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This is one of my most common views of my son. It’s called “Tummy Time.” As he lies on my chest, I get him to turn his head back and forth and try to climb up.

It’s pretty inspiring to watch him struggle harder to do things I take for granted than I do on most workouts, and it’s gratifying to see him get a little stronger and show a little more energy every day.

The continuity between things he does now and things he did in the womb has been interesting too. Throughout the third trimester we could feel him hiccuping, and he’s kept on doing it since coming out. But now we can see how he reacts: At first he doesn’t realize it’s happening; then he becomes aware of it and it frustrates him more and more that he can’t stop it. It’s very cute to see the cycle again and again and I can’t help but sympathize with him.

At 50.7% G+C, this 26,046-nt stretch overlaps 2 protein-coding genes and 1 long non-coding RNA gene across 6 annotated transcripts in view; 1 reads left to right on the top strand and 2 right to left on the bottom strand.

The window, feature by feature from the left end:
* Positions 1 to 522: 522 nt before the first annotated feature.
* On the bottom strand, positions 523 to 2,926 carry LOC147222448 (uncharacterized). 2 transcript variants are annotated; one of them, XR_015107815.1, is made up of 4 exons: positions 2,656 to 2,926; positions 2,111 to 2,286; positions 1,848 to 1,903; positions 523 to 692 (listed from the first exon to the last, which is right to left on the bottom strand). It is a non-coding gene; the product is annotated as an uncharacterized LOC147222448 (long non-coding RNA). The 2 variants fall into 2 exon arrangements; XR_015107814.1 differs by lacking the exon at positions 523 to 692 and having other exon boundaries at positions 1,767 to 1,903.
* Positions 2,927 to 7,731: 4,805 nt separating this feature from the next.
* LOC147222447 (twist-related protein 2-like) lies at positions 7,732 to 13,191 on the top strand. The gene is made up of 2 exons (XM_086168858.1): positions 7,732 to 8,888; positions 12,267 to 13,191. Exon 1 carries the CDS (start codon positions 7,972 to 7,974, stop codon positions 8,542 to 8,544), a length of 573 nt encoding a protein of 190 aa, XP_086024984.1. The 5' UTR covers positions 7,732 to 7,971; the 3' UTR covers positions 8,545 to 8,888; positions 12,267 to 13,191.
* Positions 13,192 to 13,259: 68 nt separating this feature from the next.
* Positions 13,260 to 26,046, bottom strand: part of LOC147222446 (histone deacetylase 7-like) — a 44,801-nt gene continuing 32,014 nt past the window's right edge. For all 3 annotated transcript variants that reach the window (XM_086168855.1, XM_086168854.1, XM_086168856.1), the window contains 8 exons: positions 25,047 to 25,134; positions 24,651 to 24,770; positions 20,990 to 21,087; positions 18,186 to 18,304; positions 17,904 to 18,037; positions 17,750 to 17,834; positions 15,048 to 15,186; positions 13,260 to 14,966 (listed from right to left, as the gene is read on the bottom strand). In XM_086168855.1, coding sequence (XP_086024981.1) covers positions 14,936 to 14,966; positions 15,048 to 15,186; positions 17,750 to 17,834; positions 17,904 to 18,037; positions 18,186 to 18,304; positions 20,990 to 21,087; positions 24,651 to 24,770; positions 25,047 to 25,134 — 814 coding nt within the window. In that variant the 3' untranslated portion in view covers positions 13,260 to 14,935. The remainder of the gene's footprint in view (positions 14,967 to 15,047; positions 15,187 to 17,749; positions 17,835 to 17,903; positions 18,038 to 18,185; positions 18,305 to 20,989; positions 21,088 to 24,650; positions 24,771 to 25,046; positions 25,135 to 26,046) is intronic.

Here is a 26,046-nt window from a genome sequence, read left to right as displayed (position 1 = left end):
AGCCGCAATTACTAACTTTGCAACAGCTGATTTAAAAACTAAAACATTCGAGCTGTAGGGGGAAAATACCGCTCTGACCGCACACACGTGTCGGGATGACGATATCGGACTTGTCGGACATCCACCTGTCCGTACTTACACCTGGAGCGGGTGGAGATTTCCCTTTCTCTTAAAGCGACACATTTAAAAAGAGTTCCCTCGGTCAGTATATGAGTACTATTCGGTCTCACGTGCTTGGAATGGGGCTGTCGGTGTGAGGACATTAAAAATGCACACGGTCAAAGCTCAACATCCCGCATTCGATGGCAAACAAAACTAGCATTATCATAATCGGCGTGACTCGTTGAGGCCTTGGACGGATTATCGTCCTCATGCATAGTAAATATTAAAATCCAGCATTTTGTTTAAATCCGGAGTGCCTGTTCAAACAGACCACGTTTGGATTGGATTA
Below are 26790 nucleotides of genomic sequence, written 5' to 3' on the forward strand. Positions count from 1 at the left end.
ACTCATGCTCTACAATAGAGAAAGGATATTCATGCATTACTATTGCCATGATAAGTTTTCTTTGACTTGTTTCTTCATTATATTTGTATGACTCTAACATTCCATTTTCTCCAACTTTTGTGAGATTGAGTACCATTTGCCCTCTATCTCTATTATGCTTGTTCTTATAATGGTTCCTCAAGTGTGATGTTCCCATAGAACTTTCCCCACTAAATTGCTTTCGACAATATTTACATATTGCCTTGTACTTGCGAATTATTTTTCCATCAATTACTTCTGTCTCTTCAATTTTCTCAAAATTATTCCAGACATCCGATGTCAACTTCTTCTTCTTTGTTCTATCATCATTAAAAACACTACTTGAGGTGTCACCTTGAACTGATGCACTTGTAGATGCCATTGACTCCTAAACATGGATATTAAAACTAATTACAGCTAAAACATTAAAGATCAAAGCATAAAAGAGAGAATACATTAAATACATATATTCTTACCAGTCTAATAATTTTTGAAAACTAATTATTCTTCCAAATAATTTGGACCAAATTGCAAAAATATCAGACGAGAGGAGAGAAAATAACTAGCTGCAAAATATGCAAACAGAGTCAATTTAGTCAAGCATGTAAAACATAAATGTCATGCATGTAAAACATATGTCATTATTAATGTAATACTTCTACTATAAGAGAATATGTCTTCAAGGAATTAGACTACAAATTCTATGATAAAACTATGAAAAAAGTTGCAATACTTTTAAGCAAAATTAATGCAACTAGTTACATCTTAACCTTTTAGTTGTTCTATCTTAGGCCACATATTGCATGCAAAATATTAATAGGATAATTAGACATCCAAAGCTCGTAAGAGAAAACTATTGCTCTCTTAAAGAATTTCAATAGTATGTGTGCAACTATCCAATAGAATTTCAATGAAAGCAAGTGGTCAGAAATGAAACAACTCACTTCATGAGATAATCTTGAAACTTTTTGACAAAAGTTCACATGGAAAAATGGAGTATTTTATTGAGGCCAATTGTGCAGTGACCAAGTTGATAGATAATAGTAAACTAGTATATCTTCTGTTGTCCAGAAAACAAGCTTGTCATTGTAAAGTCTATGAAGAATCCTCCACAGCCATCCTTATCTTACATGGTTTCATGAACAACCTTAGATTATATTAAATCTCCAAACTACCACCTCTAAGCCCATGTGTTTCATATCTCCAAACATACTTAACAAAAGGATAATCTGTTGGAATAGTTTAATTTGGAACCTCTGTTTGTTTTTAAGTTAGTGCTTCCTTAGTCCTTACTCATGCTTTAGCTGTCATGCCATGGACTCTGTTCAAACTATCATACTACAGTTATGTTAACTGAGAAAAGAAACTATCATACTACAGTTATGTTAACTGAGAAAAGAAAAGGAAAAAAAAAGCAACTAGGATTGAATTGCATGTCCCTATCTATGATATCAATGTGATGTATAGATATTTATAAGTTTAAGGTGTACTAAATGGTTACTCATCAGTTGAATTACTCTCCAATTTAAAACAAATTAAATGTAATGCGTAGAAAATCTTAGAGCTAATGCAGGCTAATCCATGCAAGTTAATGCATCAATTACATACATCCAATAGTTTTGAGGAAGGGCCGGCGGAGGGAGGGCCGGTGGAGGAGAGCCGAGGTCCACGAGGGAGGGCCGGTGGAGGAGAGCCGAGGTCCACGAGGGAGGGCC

Sometimes I get a premonition of the end of my own life being like the beginning of his: struggling to control my body, becoming dependent on others, having indecipherable dreams. I hope someone will be there to care for me and give me some Tummy Time.

One thought on “Tummy Time

  1. Thanks for sharing this reflection James. Really makes you wonder how so much beauty can be juxtaposed next to such frailty in a human life. Your little one is adorable too, btw, but that goes without saying.

    Like

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